3C Carbon Group Acquires Horex, Brings It Out Of Bankruptcy
German motorcycle manufacturer Horex has stared at the chopping block for far too long. It’s actually pretty cruel if you think about it. But finally, the company can breathe easy now knowing that it won’t have to meet its maker just yet. Swooping in to save Horex from the chopping block is carbon fiber manufacturer 3C Carbon Group, which announced that it had purchased Horex and more importantly, it now has plans to resume production.
The story of how Horex came to be in this position covers so many layers it’s hard to keep track of what happened where anymore. It used to be a thriving German brand in the first part half of the last century. But after having been inactive for 50 years, the storied manufacturer was revived in 2010. Unfortunately, problems plagued that revival from the start thanks in large part to a doomed strategy of building expensive models in small numbers. It just never caught on, forcing the company to file for bankruptcy soon after opening.
Now that it’s in the hands of 3C Carbon Group, it’s reasonable to expect that the company has some plans for Horex. What those plans are has yet to be disclosed, but I’m willing to bet that it won’t be all about high-priced models this time around.
Like everybody else, I’m waiting to see what 3C Carbon Group has planned for Horex. Hopefully, it works out well for the latter, or at least better than what it did in its previous incarnation.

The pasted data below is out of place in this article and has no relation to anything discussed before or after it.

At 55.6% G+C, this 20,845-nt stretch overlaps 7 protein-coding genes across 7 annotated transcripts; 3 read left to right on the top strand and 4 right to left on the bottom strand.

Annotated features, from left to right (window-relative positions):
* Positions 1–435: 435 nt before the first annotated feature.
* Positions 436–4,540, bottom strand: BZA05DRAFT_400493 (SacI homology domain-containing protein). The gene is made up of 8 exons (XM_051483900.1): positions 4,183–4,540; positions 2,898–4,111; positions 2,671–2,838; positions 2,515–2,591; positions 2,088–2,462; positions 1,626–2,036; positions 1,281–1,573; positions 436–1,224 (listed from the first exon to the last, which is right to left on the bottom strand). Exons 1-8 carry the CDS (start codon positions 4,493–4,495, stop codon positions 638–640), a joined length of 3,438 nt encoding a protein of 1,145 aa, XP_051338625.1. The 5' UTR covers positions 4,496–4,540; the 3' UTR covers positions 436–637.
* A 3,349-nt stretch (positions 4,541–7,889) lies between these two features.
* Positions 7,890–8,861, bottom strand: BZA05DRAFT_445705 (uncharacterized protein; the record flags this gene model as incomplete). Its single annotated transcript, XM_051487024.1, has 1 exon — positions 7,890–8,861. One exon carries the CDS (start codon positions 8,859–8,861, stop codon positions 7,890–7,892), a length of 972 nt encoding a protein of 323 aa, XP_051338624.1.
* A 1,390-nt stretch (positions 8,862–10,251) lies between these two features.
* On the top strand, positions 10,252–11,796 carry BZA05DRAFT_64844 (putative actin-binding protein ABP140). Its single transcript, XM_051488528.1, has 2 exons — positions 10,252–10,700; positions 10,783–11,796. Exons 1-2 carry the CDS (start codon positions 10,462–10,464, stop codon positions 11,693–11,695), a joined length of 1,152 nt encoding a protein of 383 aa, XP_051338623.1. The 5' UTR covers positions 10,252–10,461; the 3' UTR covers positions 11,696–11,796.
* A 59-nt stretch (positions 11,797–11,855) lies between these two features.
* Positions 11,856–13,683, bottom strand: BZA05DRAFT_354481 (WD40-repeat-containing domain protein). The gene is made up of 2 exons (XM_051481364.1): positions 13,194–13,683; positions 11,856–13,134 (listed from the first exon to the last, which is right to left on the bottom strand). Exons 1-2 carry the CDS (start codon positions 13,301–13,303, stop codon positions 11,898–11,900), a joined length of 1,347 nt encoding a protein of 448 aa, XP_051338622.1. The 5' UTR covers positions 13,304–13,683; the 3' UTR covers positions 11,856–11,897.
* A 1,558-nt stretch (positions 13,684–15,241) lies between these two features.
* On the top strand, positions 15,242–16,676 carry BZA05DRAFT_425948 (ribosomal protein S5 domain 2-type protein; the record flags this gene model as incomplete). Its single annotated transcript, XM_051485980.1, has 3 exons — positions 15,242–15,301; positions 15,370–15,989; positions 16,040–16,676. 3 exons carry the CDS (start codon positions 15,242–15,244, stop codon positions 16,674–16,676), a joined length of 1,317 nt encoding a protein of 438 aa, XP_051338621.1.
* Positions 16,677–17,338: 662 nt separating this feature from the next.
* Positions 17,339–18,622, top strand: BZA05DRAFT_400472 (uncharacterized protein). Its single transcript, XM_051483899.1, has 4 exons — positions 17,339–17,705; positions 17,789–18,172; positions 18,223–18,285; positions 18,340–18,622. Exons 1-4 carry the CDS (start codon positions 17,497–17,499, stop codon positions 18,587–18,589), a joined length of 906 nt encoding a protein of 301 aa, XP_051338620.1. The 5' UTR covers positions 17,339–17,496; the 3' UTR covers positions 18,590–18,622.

Click past the jump to read more about 3C Carbon Group’s acquisition of Horex.
Why it matters
There was a time when Horex rolled out a plan that looked too good to be true. When it first returned to the scene in 2010 after 50 years of being dormant, the company had a number of models on the table, including a new Roadster and a limited edition Cafe Racer 33, among other models. Turns out, that plan was, in fact, too good to be true.
For one, the models were more expensive than anything of its kind in the market. Based on that alone, Horex pretty much priced out customers who couldn’t afford these models. To make things worse, they didn’t - or couldn’t - build enough of these models to satisfy their high-paying clients. It was a doomed strategy from the get-go and it cost the company bad.
But now that Horex is in the hands of 3C Carbon, there’s a legitimate argument to be made that things are finally looking up for the German brand. I’m still not sure what direction 3C Carbon wants to take Horex, but if past failures could turn into lessons for future, success, I don’t think 3C Carbon will go down the same road that led to Horex’s demise before.
Source: 3C Carbon Group